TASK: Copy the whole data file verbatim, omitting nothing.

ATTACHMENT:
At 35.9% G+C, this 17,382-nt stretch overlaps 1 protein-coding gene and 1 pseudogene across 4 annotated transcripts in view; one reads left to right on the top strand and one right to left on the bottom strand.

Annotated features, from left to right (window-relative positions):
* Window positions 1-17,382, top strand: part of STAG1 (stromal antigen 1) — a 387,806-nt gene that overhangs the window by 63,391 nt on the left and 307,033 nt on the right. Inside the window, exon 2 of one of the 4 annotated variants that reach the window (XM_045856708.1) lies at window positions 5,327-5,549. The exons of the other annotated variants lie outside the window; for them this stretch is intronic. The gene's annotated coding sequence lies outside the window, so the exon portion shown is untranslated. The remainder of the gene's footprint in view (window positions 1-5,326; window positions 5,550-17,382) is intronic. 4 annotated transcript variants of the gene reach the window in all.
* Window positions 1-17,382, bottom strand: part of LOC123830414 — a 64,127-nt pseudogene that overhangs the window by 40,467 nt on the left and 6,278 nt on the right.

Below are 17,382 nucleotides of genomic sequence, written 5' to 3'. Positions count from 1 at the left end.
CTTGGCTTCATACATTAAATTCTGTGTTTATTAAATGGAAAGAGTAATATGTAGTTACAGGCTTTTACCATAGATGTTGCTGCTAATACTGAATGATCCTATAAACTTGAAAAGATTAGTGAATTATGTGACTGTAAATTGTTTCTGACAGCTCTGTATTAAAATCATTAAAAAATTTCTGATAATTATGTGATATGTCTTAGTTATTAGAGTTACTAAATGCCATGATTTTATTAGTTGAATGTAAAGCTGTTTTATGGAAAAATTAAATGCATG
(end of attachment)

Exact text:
At 35.9% G+C, this 17,382-nt stretch overlaps 1 protein-coding gene and 1 pseudogene across 4 annotated transcripts in view; one reads left to right on the top strand and one right to left on the bottom strand.

Annotated features, from left to right (window-relative positions):
* Window positions 1-17,382, top strand: part of STAG1 (stromal antigen 1) — a 387,806-nt gene that overhangs the window by 63,391 nt on the left and 307,033 nt on the right. Inside the window, exon 2 of one of the 4 annotated variants that reach the window (XM_045856708.1) lies at window positions 5,327-5,549. The exons of the other annotated variants lie outside the window; for them this stretch is intronic. The gene's annotated coding sequence lies outside the window, so the exon portion shown is untranslated. The remainder of the gene's footprint in view (window positions 1-5,326; window positions 5,550-17,382) is intronic. 4 annotated transcript variants of the gene reach the window in all.
* Window positions 1-17,382, bottom strand: part of LOC123830414 — a 64,127-nt pseudogene that overhangs the window by 40,467 nt on the left and 6,278 nt on the right.

Below are 17,382 nucleotides of genomic sequence, written 5' to 3'. Positions count from 1 at the left end.
CTTGGCTTCATACATTAAATTCTGTGTTTATTAAATGGAAAGAGTAATATGTAGTTACAGGCTTTTACCATAGATGTTGCTGCTAATACTGAATGATCCTATAAACTTGAAAAGATTAGTGAATTATGTGACTGTAAATTGTTTCTGACAGCTCTGTATTAAAATCATTAAAAAATTTCTGATAATTATGTGATATGTCTTAGTTATTAGAGTTACTAAATGCCATGATTTTATTAGTTGAATGTAAAGCTGTTTTATGGAAAAATTAAATGCATG